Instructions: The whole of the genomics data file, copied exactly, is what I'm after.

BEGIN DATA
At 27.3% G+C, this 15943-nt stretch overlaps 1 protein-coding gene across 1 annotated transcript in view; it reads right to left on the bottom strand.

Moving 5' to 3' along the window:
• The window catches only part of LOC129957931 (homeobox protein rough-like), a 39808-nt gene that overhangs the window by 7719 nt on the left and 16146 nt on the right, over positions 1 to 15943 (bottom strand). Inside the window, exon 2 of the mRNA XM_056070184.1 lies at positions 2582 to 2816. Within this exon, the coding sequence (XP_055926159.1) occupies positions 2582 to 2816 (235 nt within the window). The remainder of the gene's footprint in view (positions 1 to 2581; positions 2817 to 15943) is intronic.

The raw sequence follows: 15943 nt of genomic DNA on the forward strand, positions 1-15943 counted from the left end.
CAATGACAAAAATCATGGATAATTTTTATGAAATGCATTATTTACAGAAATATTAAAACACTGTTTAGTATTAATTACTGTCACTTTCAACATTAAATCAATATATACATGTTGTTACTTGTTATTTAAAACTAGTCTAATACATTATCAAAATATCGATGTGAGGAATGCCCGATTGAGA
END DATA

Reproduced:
At 27.3% G+C, this 15943-nt stretch overlaps 1 protein-coding gene across 1 annotated transcript in view; it reads right to left on the bottom strand.

Moving 5' to 3' along the window:
• The window catches only part of LOC129957931 (homeobox protein rough-like), a 39808-nt gene that overhangs the window by 7719 nt on the left and 16146 nt on the right, over positions 1 to 15943 (bottom strand). Inside the window, exon 2 of the mRNA XM_056070184.1 lies at positions 2582 to 2816. Within this exon, the coding sequence (XP_055926159.1) occupies positions 2582 to 2816 (235 nt within the window). The remainder of the gene's footprint in view (positions 1 to 2581; positions 2817 to 15943) is intronic.

The raw sequence follows: 15943 nt of genomic DNA on the forward strand, positions 1-15943 counted from the left end.
CAATGACAAAAATCATGGATAATTTTTATGAAATGCATTATTTACAGAAATATTAAAACACTGTTTAGTATTAATTACTGTCACTTTCAACATTAAATCAATATATACATGTTGTTACTTGTTATTTAAAACTAGTCTAATACATTATCAAAATATCGATGTGAGGAATGCCCGATTGAGA